- Place of origin:
- Materials and Techniques:
- Credit Line:
Given by B. H. Jackson
- Museum number:
- Gallery location:
Jewellery, Rooms 91 to 93 mezzanine, The William and Judith Bollinger Gallery, case 78, shelf D, box 14 
Men throughout Europe wore silver buttons with their traditional costume in the 19th century. Silver filigree buttons had been synonymous with rural dress since at least the 16th century. Most European cultures disapproved of male jewellery, but buttons allowed men to show off their wealth and status. They wore them in extravagant numbers, on sleeves and trousers as well as jackets and waistcoats. Few women wore decorative silver buttons, but theirs are often the most spectacular.
In the Balkans, silver buttons were worn only by men, with very few exceptions. They were usually fastened with a toggle bar, rather than sewn directly to the garment, and were used to fasten the waistcoat or jacket, for both men and women. These buttons probably come from the Konavli district of Croatia, where they formed part of the bride’s dowry. They were worn in sets of around ten buttons.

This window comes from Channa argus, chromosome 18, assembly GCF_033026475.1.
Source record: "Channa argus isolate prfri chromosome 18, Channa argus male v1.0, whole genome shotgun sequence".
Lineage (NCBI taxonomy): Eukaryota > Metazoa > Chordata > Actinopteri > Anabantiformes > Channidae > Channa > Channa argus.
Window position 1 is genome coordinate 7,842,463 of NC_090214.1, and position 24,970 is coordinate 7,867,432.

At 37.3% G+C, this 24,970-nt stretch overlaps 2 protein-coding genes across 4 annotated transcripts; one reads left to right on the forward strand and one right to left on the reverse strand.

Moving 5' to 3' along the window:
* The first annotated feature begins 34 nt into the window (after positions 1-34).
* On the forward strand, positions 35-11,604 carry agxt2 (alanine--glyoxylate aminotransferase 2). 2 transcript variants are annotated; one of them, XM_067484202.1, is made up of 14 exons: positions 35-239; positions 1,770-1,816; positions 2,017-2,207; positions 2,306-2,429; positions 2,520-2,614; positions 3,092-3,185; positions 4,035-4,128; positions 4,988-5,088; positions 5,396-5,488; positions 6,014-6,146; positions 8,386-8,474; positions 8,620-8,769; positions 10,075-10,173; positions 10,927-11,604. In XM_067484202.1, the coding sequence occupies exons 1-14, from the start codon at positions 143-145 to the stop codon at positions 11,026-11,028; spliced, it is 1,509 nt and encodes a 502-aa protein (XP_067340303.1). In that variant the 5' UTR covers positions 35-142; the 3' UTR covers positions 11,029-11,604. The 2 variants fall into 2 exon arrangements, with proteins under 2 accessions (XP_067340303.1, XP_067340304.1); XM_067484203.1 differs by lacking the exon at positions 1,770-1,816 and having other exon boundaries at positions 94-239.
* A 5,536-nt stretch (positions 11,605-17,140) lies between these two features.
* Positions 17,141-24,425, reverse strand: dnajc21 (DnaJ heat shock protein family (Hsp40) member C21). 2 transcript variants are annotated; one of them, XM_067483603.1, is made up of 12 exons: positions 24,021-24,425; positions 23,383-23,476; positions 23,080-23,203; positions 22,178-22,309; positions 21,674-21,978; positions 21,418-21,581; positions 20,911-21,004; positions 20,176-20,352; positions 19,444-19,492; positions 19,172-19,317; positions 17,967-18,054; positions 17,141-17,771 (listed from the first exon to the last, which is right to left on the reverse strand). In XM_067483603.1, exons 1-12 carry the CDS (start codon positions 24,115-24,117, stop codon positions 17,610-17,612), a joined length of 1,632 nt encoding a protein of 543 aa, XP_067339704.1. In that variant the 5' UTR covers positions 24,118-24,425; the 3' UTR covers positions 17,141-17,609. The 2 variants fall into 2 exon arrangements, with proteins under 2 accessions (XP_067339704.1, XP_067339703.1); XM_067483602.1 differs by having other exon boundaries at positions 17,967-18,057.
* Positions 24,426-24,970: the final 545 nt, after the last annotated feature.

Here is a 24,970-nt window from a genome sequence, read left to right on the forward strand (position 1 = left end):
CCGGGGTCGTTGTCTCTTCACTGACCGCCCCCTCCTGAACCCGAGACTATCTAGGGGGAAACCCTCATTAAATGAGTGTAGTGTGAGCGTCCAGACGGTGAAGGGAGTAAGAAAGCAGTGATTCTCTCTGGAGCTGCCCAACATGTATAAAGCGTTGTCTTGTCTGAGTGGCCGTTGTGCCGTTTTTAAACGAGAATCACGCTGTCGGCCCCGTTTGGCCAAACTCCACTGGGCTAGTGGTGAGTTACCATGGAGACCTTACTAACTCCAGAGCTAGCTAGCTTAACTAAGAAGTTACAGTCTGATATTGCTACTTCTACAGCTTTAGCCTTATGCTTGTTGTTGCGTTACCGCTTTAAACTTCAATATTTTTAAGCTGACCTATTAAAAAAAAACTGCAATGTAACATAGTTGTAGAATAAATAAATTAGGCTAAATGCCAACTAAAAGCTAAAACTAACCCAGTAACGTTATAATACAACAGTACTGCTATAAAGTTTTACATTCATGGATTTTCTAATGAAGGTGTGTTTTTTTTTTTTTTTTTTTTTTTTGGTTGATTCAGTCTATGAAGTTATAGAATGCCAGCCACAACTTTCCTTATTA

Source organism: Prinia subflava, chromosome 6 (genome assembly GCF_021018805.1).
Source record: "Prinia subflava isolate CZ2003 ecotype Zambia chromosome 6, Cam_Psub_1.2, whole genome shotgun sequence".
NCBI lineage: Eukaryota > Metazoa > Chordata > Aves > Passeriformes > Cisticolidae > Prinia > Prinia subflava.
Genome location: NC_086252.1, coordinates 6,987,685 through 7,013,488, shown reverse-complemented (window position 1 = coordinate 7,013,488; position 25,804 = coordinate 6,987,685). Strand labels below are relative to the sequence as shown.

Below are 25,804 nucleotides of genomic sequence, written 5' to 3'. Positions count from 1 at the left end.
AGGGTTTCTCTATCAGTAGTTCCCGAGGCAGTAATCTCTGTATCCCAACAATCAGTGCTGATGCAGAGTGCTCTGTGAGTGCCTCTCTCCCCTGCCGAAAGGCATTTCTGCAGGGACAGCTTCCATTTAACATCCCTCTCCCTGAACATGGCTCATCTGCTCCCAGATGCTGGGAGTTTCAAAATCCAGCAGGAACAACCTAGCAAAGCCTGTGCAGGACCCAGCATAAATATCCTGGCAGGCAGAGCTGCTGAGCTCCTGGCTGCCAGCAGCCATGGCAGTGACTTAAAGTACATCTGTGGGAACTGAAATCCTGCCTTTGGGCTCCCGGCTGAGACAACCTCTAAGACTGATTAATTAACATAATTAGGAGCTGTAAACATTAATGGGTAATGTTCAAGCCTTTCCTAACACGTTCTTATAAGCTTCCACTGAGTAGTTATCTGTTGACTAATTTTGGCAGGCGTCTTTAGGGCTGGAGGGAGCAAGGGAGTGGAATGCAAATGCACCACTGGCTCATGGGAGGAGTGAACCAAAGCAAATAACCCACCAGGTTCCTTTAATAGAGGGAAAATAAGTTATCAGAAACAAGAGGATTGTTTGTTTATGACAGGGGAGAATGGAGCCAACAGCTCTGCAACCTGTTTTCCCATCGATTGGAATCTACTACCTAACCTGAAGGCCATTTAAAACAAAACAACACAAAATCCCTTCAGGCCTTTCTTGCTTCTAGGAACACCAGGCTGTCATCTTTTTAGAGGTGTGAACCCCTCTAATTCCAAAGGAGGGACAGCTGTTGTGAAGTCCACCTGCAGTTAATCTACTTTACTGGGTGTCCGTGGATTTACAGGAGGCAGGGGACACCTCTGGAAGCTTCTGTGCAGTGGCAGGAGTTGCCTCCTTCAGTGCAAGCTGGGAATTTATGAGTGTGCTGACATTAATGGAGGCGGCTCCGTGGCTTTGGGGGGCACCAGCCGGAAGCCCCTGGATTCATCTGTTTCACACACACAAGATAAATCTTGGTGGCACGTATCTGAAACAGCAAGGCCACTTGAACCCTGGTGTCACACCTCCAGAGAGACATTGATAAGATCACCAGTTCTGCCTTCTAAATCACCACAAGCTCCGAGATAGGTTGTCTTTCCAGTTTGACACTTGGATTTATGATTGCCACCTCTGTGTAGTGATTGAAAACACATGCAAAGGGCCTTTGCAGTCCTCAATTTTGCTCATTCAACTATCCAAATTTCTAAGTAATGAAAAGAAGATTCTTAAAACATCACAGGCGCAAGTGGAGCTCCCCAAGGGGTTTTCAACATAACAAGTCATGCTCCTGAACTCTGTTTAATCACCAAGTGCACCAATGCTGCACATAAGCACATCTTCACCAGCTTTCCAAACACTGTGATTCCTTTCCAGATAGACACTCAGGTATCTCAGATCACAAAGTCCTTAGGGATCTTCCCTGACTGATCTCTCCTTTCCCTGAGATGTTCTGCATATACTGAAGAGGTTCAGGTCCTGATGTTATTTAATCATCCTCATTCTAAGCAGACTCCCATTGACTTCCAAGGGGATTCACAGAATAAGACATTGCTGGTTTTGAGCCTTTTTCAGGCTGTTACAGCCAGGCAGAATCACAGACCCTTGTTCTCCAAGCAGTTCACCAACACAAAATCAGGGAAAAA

Pair of hollow filigree toggle buttons, with waisted oval link and crossover bar. There is a rope of braided wire round the girdle. Decorated back and front with applied granules, with a pyramidal knop on the top.
Place of Origin
Materials and Techniques
Length: 5.0 cm, Diameter: 2.1 cm
Pair of silver filigree toggle buttons, Dalmatia (Croatia), 1800-1900.
Worn by women